Pub Date: September 2013
Publisher: Grand Central (Hachette)
Length: 318 pages
FTC: Purchased myself
I'm a big, unapologetic Jill Shalvis fan. Her writing voice perfectly matches up with my reading preferences: funny, occasionally sarcastic, sexy, genuine, and a little off-kilter. I'm so happy that her Lucky Harbor series is getting the attention it deserves (although I wouldn't say no to more Wilder books. *ahem*). The newest in the LH series, Always on My Mind, is one of my favorites. It's a friends to lovers story, my absolute favorite-est trope in all of Romancelandia. And it has baking in it. Anyone who knows me even just a little will understand why that appeals. (to continue reading, click on Read More below the recommended posts)
Leah has returned to Lucky Harbor after completing her appearance on a reality tv cooking competition to help her grandmother run her bakery while she recovers from knee surgery. Stuck in a rut and unsure of her future, she experiments with recipes and keeps everyone addicted to lots of sugar. And quietly pines for local firefighter Jack Harper, who is quite firmly in the 'friend' zone. Things change quickly, though, when a misguided impulse to cheer up Jack's mother turns into a massive deception that has her in a fictional hot and heavy relationship with Jack.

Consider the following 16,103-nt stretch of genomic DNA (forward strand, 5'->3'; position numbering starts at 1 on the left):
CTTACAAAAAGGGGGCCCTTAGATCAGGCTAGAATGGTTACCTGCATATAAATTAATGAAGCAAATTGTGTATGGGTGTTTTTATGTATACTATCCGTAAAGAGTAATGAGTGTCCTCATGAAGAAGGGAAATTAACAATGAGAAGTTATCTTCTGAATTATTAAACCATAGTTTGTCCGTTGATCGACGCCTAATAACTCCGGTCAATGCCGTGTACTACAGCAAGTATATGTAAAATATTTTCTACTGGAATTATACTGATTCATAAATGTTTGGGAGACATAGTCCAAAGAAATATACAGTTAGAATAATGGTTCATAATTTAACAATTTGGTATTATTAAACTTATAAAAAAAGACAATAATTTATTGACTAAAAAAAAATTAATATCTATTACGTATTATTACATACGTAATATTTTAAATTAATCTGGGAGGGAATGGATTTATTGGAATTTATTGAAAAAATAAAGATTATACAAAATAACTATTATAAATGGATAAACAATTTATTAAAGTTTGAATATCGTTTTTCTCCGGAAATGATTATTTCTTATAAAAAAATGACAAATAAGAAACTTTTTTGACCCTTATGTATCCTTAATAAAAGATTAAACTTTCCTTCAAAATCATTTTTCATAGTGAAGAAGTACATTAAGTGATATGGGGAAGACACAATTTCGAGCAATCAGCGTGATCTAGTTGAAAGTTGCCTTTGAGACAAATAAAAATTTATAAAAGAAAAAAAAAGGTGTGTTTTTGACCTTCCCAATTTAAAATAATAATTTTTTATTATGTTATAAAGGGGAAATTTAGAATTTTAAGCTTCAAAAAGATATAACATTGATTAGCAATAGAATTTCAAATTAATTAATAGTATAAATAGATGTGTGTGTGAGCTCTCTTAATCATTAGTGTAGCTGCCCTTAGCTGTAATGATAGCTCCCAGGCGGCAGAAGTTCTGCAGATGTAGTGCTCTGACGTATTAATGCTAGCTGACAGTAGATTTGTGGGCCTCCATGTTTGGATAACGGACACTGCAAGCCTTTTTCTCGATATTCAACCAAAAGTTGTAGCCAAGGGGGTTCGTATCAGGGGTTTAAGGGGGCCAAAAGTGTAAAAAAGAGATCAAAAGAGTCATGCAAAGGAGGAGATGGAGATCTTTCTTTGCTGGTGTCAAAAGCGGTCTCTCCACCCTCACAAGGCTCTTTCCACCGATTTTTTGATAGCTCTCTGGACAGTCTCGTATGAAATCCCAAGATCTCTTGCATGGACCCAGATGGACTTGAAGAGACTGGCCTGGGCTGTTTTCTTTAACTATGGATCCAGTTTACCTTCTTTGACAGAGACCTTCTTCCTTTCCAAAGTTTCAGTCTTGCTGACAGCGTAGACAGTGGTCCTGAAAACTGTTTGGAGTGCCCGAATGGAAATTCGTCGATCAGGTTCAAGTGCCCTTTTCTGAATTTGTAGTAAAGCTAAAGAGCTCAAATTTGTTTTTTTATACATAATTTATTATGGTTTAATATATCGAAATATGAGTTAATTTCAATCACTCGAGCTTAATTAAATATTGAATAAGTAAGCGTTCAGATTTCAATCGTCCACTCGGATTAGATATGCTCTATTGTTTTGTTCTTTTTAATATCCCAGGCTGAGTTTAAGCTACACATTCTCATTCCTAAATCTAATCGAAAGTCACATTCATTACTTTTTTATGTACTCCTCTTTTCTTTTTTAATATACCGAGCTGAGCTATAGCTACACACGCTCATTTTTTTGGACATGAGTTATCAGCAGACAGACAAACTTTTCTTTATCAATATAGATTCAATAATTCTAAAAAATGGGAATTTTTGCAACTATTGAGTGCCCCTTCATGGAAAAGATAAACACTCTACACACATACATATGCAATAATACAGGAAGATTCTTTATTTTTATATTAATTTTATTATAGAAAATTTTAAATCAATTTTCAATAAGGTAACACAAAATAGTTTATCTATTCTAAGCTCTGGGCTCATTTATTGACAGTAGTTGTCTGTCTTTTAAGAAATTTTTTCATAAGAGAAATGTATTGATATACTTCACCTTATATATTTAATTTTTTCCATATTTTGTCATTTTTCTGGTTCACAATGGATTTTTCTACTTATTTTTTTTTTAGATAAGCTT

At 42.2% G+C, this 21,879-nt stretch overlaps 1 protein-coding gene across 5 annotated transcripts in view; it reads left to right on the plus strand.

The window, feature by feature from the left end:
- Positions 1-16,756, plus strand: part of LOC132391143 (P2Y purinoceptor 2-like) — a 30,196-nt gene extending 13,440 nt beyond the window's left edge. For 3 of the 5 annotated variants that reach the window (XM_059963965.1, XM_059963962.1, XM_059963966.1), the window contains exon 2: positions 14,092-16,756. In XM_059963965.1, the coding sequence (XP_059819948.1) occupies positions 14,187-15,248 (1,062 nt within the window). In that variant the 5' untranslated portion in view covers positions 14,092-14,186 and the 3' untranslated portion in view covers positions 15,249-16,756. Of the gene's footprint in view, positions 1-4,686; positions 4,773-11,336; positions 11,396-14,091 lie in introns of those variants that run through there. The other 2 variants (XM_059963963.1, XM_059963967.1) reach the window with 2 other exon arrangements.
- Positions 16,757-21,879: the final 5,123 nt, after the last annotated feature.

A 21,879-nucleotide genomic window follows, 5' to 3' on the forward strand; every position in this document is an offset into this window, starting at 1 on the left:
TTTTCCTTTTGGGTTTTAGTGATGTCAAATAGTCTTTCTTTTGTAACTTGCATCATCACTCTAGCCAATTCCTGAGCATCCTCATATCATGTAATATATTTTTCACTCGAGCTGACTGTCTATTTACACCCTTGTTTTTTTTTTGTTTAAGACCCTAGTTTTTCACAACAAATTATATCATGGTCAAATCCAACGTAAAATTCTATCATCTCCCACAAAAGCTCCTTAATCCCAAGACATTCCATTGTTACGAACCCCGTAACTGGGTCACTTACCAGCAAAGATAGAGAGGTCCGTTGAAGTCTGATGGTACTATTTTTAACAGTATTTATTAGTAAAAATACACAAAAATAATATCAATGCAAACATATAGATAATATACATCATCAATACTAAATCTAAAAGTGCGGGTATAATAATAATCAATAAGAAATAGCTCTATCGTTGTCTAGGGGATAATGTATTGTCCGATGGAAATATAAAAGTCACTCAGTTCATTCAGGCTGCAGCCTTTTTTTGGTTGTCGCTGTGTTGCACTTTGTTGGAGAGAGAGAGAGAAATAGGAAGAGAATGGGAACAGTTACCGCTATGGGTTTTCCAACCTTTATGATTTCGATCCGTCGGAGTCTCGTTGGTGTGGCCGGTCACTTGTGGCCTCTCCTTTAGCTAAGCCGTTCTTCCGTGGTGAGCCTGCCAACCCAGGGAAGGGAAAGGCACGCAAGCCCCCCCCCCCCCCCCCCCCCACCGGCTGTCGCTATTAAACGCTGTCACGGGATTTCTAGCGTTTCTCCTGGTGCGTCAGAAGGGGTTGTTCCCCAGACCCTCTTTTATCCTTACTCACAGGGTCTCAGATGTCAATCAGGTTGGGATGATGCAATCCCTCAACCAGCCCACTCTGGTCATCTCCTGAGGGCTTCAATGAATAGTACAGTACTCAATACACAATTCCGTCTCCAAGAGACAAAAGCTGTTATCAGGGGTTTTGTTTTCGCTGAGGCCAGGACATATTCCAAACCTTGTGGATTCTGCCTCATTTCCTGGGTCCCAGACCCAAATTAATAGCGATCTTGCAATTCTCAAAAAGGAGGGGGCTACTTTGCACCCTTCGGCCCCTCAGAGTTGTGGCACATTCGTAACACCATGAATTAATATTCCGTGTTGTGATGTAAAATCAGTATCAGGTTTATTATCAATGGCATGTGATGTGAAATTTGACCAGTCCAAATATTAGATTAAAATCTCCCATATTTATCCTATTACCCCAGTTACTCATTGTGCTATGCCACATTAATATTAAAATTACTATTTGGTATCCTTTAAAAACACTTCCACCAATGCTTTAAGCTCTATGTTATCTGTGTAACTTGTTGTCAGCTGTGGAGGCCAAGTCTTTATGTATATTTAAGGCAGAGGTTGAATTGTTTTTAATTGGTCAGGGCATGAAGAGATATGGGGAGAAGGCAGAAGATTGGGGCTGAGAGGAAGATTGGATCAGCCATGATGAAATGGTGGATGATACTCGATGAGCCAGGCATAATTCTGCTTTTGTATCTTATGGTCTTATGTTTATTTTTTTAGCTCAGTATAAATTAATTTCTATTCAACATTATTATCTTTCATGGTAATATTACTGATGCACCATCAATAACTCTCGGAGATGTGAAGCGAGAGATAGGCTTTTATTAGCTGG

I loved watching Jack and Leah fall in love. Shalvis gave us enough backstory here to understand why these two people, who had maintained a friendship over years and years, would deepen that relationship. And is typical with the rest of the Lucky Harbor series, there's plenty of matchmaking, interfering, and general nosiness from the rest of the town to provide some hilarious episodes along the way.
In the background of the romance is an arsonist mystery, which has the entire Lucky Harbor community on edge as building after building goes up in flames.
The "big lie" in this one felt a little thin—and old fashioned—but it was redeemed somewhat by having everyone but Leah and Jack aware of the "deception." I also didn't really feel like the arson storyline meshed as well as it could have with the rest of the book. It's probably because I've seen too many Criminal Minds episodes, but that wasn't the least bit mysterious or suspenseful. Granted, this isn't romantic suspense, but it felt out of place given the tone of the rest of the book.
My grade: A-
THERE'S NOTHING LIKE THE REAL THING
After dropping out of pastry school and messing up her big break on a reality cooking show, Leah Sullivan needs to accomplish something in her life. But when she returns home to Lucky Harbor, she finds herself distracted by her best friend, Jack Harper. In an effort to cheer up Jack's ailing mother, Dee, Leah tells a little fib - that she and Jack are more than just friends. Soon pretending to be hot-and-heavy with this hunky firefighter feels too real to handle . . .
No-strings attachments suit Jack just fine - perfect for keeping the risk of heartbreak away. But as Jack and Leah break every one of their "just friends" rules, he longs to turn their pretend relationship into something permanent. Do best friends know too much about each other to risk falling in love? Or will Jack and Leah discover something new about each other in a little town called Lucky Harbor?